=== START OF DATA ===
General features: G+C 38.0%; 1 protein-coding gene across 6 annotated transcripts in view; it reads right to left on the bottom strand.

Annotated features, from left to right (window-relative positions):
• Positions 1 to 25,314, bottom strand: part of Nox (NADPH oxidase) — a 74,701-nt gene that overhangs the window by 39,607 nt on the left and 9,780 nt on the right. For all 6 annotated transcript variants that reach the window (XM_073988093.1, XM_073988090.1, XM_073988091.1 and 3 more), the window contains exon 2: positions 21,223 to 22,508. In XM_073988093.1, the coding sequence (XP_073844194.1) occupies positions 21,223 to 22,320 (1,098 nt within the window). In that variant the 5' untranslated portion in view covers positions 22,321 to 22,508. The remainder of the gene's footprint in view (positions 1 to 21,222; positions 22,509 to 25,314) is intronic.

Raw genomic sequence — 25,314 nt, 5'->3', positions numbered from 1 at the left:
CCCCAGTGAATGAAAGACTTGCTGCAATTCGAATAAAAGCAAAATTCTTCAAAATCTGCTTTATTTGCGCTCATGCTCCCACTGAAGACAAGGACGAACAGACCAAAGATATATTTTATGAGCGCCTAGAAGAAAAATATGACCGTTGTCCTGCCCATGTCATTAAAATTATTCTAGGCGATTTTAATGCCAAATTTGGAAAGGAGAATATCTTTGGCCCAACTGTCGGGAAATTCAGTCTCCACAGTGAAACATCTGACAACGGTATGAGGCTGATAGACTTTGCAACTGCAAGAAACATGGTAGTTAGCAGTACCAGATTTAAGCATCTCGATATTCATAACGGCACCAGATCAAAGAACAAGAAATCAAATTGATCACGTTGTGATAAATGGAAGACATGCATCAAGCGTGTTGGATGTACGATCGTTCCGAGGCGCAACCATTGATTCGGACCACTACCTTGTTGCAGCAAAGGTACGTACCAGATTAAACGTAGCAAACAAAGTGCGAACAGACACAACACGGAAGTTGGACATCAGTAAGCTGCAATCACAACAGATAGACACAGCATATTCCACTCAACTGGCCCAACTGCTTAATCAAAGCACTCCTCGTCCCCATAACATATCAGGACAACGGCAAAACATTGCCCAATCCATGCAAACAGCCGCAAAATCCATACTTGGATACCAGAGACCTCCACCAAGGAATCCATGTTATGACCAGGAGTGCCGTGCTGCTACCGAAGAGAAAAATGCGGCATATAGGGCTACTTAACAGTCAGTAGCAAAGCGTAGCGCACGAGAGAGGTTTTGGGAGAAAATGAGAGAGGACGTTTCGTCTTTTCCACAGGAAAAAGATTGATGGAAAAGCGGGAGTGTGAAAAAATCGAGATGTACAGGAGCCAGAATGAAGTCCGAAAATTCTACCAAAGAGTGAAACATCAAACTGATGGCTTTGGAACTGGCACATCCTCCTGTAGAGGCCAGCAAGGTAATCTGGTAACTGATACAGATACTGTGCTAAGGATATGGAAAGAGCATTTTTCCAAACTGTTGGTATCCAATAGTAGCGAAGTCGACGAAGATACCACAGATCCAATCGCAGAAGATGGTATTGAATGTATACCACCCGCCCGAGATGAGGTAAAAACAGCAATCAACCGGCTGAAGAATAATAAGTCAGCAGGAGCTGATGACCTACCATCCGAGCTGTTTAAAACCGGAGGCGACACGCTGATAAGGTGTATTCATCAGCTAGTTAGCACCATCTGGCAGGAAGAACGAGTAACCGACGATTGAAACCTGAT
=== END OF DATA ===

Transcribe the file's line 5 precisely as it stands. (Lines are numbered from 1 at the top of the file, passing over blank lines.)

CCCCAGTGAATGAAAGACTTGCTGCAATTCGAATAAAAGCAAAATTCTTCAAAATCTGCTTTATTTGCGCTCATGCTCCCACTGAAGACAAGGACGAACAGACCAAAGATATATTTTATGAGCGCCTAGAAGAAAAATATGACCGTTGTCCTGCCCATGTCATTAAAATTATTCTAGGCGATTTTAATGCCAAATTTGGAAAGGAGAATATCTTTGGCCCAACTGTCGGGAAATTCAGTCTCCACAGTGAAACATCTGACAACGGTATGAGGCTGATAGACTTTGCAACTGCAAGAAACATGGTAGTTAGCAGTACCAGATTTAAGCATCTCGATATTCATAACGGCACCAGATCAAAGAACAAGAAATCAAATTGATCACGTTGTGATAAATGGAAGACATGCATCAAGCGTGTTGGATGTACGATCGTTCCGAGGCGCAACCATTGATTCGGACCACTACCTTGTTGCAGCAAAGGTACGTACCAGATTAAACGTAGCAAACAAAGTGCGAACAGACACAACACGGAAGTTGGACATCAGTAAGCTGCAATCACAACAGATAGACACAGCATATTCCACTCAACTGGCCCAACTGCTTAATCAAAGCACTCCTCGTCCCCATAACATATCAGGACAACGGCAAAACATTGCCCAATCCATGCAAACAGCCGCAAAATCCATACTTGGATACCAGAGACCTCCACCAAGGAATCCATGTTATGACCAGGAGTGCCGTGCTGCTACCGAAGAGAAAAATGCGGCATATAGGGCTACTTAACAGTCAGTAGCAAAGCGTAGCGCACGAGAGAGGTTTTGGGAGAAAATGAGAGAGGACGTTTCGTCTTTTCCACAGGAAAAAGATTGATGGAAAAGCGGGAGTGTGAAAAAATCGAGATGTACAGGAGCCAGAATGAAGTCCGAAAATTCTACCAAAGAGTGAAACATCAAACTGATGGCTTTGGAACTGGCACATCCTCCTGTAGAGGCCAGCAAGGTAATCTGGTAACTGATACAGATACTGTGCTAAGGATATGGAAAGAGCATTTTTCCAAACTGTTGGTATCCAATAGTAGCGAAGTCGACGAAGATACCACAGATCCAATCGCAGAAGATGGTATTGAATGTATACCACCCGCCCGAGATGAGGTAAAAACAGCAATCAACCGGCTGAAGAATAATAAGTCAGCAGGAGCTGATGACCTACCATCCGAGCTGTTTAAAACCGGAGGCGACACGCTGATAAGGTGTATTCATCAGCTAGTTAGCACCATCTGGCAGGAAGAACGAGTAACCGACGATTGAAACCTGAT